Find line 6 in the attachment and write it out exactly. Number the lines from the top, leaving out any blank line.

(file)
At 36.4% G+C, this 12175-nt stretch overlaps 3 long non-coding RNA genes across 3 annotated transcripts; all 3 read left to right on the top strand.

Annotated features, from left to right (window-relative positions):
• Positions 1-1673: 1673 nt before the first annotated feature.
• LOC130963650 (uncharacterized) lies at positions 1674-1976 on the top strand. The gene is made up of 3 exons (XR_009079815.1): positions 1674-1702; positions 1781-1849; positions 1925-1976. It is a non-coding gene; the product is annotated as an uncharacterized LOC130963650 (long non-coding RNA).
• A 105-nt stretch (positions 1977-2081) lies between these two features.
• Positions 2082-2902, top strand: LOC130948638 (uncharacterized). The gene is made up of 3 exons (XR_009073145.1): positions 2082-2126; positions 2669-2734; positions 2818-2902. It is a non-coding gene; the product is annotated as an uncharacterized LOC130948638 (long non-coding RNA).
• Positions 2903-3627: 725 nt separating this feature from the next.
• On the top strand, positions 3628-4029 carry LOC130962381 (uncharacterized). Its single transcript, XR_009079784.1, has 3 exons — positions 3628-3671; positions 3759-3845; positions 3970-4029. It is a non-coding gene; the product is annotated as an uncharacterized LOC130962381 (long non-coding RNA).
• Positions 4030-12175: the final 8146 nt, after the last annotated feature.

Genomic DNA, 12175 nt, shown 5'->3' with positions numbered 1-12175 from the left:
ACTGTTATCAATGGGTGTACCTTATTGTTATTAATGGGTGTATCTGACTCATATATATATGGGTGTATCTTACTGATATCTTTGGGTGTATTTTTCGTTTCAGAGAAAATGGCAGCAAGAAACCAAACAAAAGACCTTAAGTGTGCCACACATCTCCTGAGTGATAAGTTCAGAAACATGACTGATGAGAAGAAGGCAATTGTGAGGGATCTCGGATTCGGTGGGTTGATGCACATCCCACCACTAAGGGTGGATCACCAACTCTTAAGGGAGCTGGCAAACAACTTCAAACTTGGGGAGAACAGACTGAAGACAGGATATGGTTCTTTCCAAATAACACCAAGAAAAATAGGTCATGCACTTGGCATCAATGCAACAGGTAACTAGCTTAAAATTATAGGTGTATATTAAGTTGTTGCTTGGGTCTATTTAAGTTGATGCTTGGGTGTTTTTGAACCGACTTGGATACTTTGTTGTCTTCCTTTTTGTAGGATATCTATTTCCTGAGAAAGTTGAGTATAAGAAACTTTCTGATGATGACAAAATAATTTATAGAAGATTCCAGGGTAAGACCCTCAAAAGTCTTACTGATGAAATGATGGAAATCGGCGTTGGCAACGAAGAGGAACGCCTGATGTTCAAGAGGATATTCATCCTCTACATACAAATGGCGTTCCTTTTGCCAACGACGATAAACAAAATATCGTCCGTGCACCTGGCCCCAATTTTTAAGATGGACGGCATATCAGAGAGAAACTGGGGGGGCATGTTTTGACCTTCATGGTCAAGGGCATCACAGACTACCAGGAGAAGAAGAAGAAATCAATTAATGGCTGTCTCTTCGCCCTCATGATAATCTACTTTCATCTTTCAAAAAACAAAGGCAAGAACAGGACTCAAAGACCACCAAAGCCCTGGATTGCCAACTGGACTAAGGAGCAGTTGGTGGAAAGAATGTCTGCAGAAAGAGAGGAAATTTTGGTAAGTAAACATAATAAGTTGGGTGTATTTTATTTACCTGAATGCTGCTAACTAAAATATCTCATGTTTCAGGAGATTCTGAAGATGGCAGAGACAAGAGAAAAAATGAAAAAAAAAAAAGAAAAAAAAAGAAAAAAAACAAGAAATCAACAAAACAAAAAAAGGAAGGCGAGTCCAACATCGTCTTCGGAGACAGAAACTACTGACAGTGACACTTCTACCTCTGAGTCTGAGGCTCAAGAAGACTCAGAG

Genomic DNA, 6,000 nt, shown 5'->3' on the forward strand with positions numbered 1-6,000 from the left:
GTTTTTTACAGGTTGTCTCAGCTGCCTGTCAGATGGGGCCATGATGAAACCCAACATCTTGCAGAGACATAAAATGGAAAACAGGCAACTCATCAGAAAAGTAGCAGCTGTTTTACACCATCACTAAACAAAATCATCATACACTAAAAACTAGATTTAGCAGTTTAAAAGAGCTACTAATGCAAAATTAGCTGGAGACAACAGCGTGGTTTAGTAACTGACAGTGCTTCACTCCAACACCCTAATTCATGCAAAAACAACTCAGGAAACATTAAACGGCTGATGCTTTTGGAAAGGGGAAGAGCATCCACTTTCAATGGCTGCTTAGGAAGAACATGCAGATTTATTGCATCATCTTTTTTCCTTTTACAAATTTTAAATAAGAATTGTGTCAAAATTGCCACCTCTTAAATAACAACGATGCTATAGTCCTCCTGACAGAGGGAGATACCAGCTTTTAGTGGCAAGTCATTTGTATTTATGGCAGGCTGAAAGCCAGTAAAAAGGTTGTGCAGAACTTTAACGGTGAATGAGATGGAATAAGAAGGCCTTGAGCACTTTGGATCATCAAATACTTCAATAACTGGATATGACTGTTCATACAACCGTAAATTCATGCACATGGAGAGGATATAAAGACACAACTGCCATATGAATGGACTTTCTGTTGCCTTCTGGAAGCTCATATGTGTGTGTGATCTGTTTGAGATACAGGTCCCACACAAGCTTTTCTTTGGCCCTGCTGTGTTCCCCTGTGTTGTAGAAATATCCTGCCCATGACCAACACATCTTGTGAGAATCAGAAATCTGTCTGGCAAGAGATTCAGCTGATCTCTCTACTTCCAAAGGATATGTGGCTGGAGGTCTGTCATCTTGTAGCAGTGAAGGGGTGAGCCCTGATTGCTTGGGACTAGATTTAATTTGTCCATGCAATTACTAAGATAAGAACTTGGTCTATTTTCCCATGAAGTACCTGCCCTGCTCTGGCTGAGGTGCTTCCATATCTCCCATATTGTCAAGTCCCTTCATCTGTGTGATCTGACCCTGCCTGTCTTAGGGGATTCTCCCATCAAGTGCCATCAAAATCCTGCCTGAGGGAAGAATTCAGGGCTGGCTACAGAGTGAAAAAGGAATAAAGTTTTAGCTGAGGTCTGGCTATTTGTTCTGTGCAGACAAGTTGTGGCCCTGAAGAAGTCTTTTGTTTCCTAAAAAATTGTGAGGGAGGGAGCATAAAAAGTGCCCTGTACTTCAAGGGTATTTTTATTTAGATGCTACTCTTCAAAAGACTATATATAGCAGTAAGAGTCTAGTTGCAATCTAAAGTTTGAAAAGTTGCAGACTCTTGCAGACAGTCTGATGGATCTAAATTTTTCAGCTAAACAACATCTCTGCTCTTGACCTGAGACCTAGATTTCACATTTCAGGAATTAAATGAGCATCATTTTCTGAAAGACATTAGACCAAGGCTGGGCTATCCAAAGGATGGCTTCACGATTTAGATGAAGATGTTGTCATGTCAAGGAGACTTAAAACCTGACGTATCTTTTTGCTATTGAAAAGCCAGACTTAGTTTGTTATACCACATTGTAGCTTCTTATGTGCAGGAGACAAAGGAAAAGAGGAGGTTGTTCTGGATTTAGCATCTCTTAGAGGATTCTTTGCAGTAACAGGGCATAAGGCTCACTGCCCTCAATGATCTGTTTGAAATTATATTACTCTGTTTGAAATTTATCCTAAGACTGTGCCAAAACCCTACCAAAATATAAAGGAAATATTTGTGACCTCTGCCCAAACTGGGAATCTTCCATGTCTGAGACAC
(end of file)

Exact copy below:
• Positions 2082-2902, top strand: LOC130948638 (uncharacterized). The gene is made up of 3 exons (XR_009073145.1): positions 2082-2126; positions 2669-2734; positions 2818-2902. It is a non-coding gene; the product is annotated as an uncharacterized LOC130948638 (long non-coding RNA).